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HOME  > Past issues  > 2008 January 16 - 22  > DPJ’s bill on SDF overseas operations carried over to next Diet session
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2008 January 16 - 22 [POLITICS]

DPJ’s bill on SDF overseas operations carried over to next Diet session

January 16, 2008
In closing the extraordinary session of the Diet on January 15, the Liberal Democratic, Komei, Democratic, and People’s New parties used their majority in the House of Representatives plenary session to decide to carry over to the next session a DPJ-submitted bill that calls for an early enactment of a permanent law to allow the government to dispatch the Self-Defense Forces abroad. The Japanese Communist and Social Democratic parties voted against the motion.

In the House of Councilors, the ruling parties voted against the DPJ bill. It was unusual for those parties to take positions contradictory to each other in both Houses concerning national security policies.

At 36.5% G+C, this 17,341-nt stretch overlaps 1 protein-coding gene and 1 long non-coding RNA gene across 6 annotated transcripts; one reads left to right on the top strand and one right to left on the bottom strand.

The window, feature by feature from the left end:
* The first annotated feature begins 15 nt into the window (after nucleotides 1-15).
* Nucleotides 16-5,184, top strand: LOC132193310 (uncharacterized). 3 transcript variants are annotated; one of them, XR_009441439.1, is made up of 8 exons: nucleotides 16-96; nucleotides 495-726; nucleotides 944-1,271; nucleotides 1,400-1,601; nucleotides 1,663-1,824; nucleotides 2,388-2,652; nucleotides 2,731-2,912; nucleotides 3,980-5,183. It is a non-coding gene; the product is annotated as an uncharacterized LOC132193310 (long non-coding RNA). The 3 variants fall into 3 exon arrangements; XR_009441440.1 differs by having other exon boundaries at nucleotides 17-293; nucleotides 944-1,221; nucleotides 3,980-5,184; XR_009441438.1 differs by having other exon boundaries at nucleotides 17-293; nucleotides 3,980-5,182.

The DPJ late last year submitted the bill to the Diet as a “counterproposal” to a government-sponsored bill to resume the Maritime SDF refueling operations in the Indian Ocean.

The DPJ bill will allow the SDF to be sent to Afghanistan in the name of “assistance to reconstruction efforts” and require the Diet to give consideration to taking part in the Maritime Interdiction Operation if the United Nations adopts a resolution calling on the member states to participate in it.

The bill will also relax the regulations on the use of weapons by SDF personnel from the purpose of strictly self-defense to the purpose of deterring resistance to reconstruction assistance activities.

Furthermore, the bill calls for an early enactment of a permanent law to allow the government to rapidly dispatch the SDF abroad at any time under the pretext of “prevention and eradication of international terrorism.”

A permanent law proposed by the DPJ bill will establish basic principles on the exercise of the right of self-defense under the Constitution, posing a risk of opening the way for the use of force abroad for the ostensible “eradication of terrorism.”

The ruling coalition, which is also pushing the enactment of such a permanent law, opted to carry over the DPJ bill to the next Diet session with the aim of persuading the DPJ into consultations on its enactment.
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